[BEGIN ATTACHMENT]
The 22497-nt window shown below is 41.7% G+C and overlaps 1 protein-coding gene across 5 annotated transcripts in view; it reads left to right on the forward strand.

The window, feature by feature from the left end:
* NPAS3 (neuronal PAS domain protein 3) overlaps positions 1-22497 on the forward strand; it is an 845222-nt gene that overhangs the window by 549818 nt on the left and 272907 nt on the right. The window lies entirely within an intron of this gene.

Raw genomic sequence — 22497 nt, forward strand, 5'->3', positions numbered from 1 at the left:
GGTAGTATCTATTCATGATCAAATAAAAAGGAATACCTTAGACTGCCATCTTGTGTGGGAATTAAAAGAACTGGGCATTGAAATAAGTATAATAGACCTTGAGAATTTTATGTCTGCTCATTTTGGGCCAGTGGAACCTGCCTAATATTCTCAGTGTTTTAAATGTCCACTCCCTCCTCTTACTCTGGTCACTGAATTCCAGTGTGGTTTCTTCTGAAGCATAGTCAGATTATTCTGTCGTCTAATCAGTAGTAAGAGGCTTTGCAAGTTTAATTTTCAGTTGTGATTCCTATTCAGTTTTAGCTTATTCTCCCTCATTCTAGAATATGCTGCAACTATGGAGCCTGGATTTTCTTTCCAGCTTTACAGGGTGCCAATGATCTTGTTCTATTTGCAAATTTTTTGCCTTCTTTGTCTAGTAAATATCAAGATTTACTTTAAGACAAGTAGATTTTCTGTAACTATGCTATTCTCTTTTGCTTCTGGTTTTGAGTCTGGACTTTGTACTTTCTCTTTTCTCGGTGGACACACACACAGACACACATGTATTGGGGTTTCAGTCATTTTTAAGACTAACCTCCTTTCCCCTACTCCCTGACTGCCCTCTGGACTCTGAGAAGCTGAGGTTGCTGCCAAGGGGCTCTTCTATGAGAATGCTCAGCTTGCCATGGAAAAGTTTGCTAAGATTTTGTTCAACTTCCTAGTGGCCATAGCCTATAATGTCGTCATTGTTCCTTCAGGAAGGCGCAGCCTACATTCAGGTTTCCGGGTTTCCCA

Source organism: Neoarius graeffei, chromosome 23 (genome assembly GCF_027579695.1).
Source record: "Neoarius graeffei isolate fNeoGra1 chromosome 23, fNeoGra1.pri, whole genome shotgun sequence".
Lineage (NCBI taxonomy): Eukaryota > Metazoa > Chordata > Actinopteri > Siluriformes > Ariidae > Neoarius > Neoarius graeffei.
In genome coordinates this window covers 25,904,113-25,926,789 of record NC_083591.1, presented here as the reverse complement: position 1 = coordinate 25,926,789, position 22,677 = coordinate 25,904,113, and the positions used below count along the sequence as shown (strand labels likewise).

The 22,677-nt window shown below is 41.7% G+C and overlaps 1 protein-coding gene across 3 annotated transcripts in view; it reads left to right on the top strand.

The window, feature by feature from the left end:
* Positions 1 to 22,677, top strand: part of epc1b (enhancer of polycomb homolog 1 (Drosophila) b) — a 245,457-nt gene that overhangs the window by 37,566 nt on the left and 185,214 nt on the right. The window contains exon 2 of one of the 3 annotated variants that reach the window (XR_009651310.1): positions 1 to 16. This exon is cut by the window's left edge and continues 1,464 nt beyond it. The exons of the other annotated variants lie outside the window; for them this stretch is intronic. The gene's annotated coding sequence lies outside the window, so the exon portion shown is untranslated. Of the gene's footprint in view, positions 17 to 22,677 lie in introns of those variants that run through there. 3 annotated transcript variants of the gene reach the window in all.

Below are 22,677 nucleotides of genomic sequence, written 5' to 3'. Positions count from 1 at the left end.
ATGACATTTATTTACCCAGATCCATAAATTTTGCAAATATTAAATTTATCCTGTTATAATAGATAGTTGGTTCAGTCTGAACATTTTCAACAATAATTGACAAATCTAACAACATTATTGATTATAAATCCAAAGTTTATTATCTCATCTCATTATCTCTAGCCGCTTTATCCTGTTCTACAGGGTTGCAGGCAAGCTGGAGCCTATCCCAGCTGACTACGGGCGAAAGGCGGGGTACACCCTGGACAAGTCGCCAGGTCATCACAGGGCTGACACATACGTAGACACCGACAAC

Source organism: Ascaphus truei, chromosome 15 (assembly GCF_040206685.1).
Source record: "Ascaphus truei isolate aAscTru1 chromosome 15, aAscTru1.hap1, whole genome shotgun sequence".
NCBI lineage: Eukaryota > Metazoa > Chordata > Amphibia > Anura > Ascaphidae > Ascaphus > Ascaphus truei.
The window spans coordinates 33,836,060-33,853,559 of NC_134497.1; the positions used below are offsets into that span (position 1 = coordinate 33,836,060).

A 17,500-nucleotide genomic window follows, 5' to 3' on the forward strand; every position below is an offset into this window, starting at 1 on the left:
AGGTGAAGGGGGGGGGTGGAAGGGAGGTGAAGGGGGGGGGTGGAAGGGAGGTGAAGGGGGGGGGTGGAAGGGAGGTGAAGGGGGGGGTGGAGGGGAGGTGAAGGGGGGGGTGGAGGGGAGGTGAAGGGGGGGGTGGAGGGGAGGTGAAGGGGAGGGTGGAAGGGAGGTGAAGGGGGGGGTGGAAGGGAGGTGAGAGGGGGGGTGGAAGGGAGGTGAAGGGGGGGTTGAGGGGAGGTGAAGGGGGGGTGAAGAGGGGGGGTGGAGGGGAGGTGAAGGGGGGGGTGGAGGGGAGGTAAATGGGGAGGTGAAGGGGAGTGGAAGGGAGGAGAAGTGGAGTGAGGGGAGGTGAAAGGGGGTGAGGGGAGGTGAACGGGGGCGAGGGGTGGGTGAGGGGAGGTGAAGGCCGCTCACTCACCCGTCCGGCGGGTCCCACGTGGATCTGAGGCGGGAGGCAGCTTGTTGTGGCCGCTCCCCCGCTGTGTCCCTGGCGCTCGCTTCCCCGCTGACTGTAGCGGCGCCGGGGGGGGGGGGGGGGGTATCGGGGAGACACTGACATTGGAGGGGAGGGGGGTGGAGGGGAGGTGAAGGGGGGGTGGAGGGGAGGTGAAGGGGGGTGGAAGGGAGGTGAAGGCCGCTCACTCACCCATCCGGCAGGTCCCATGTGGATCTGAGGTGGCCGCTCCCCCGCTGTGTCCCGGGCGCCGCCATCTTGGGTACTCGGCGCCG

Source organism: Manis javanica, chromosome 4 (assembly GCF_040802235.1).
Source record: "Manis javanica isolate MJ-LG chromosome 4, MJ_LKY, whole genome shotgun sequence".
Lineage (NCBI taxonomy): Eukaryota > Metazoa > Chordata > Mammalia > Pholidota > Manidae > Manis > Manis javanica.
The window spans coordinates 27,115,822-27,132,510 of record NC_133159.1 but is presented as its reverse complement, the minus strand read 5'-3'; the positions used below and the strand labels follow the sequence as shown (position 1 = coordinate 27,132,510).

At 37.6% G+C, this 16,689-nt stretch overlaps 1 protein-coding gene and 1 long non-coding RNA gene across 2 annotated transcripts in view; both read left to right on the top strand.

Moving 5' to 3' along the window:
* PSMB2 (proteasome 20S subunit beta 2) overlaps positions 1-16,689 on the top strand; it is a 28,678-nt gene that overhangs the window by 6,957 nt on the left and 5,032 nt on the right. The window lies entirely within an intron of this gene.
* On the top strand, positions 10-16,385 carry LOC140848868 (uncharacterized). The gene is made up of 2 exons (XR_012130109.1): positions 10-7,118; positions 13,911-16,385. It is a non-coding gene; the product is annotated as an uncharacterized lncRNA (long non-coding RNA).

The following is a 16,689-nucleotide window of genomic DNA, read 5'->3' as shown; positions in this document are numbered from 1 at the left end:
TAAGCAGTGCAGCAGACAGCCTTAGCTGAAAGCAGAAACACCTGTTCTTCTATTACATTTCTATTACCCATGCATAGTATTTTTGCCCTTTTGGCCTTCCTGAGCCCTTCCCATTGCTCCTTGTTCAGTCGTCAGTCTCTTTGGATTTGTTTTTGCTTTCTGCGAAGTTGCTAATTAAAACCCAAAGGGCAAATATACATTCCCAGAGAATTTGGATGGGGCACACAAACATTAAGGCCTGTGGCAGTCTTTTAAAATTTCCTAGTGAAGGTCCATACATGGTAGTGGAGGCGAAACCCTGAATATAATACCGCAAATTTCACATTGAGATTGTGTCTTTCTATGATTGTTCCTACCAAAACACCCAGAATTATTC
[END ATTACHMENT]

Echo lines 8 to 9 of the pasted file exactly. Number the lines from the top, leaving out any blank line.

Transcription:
Lineage (NCBI taxonomy): Eukaryota > Metazoa > Chordata > Actinopteri > Siluriformes > Ariidae > Neoarius > Neoarius graeffei.
In genome coordinates this window covers 25,904,113-25,926,789 of record NC_083591.1, presented here as the reverse complement: position 1 = coordinate 25,926,789, position 22,677 = coordinate 25,904,113, and the positions used below count along the sequence as shown (strand labels likewise).